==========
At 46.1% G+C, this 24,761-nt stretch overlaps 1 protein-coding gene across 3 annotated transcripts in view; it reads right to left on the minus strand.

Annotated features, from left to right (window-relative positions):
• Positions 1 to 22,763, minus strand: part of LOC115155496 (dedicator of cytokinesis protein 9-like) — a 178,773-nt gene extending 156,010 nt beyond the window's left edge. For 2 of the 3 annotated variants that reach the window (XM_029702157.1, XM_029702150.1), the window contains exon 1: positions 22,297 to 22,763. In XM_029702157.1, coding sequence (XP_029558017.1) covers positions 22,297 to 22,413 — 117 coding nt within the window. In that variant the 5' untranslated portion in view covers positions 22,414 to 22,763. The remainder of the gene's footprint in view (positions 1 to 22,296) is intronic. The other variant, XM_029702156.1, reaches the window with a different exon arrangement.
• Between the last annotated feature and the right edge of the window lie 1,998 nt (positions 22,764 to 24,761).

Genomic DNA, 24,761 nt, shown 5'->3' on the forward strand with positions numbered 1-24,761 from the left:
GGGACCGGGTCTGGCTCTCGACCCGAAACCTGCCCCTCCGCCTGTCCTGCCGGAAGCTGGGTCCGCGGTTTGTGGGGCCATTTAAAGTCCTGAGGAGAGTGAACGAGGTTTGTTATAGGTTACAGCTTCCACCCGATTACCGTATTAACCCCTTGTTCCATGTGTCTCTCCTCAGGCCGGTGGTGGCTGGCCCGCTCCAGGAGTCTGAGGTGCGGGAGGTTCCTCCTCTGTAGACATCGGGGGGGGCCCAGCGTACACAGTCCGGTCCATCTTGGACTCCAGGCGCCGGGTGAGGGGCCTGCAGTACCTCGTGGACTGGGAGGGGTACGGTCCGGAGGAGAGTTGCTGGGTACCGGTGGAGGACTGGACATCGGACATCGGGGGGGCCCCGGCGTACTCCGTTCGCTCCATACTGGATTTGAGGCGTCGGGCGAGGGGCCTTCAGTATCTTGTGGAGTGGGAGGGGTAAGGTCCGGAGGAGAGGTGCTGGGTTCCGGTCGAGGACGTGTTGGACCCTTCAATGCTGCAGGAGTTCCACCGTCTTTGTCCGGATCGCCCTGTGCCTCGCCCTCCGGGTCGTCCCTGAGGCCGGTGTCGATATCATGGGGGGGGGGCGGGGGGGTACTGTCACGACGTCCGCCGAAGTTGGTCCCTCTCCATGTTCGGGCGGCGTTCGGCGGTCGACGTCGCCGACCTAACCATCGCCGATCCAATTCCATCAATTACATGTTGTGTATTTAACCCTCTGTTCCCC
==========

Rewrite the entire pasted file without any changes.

At 46.1% G+C, this 24,761-nt stretch overlaps 1 protein-coding gene across 3 annotated transcripts in view; it reads right to left on the minus strand.

Annotated features, from left to right (window-relative positions):
• Positions 1 to 22,763, minus strand: part of LOC115155496 (dedicator of cytokinesis protein 9-like) — a 178,773-nt gene extending 156,010 nt beyond the window's left edge. For 2 of the 3 annotated variants that reach the window (XM_029702157.1, XM_029702150.1), the window contains exon 1: positions 22,297 to 22,763. In XM_029702157.1, coding sequence (XP_029558017.1) covers positions 22,297 to 22,413 — 117 coding nt within the window. In that variant the 5' untranslated portion in view covers positions 22,414 to 22,763. The remainder of the gene's footprint in view (positions 1 to 22,296) is intronic. The other variant, XM_029702156.1, reaches the window with a different exon arrangement.
• Between the last annotated feature and the right edge of the window lie 1,998 nt (positions 22,764 to 24,761).

Genomic DNA, 24,761 nt, shown 5'->3' on the forward strand with positions numbered 1-24,761 from the left:
GGGACCGGGTCTGGCTCTCGACCCGAAACCTGCCCCTCCGCCTGTCCTGCCGGAAGCTGGGTCCGCGGTTTGTGGGGCCATTTAAAGTCCTGAGGAGAGTGAACGAGGTTTGTTATAGGTTACAGCTTCCACCCGATTACCGTATTAACCCCTTGTTCCATGTGTCTCTCCTCAGGCCGGTGGTGGCTGGCCCGCTCCAGGAGTCTGAGGTGCGGGAGGTTCCTCCTCTGTAGACATCGGGGGGGGCCCAGCGTACACAGTCCGGTCCATCTTGGACTCCAGGCGCCGGGTGAGGGGCCTGCAGTACCTCGTGGACTGGGAGGGGTACGGTCCGGAGGAGAGTTGCTGGGTACCGGTGGAGGACTGGACATCGGACATCGGGGGGGCCCCGGCGTACTCCGTTCGCTCCATACTGGATTTGAGGCGTCGGGCGAGGGGCCTTCAGTATCTTGTGGAGTGGGAGGGGTAAGGTCCGGAGGAGAGGTGCTGGGTTCCGGTCGAGGACGTGTTGGACCCTTCAATGCTGCAGGAGTTCCACCGTCTTTGTCCGGATCGCCCTGTGCCTCGCCCTCCGGGTCGTCCCTGAGGCCGGTGTCGATATCATGGGGGGGGGGCGGGGGGGTACTGTCACGACGTCCGCCGAAGTTGGTCCCTCTCCATGTTCGGGCGGCGTTCGGCGGTCGACGTCGCCGACCTAACCATCGCCGATCCAATTCCATCAATTACATGTTGTGTATTTAACCCTCTGTTCCCC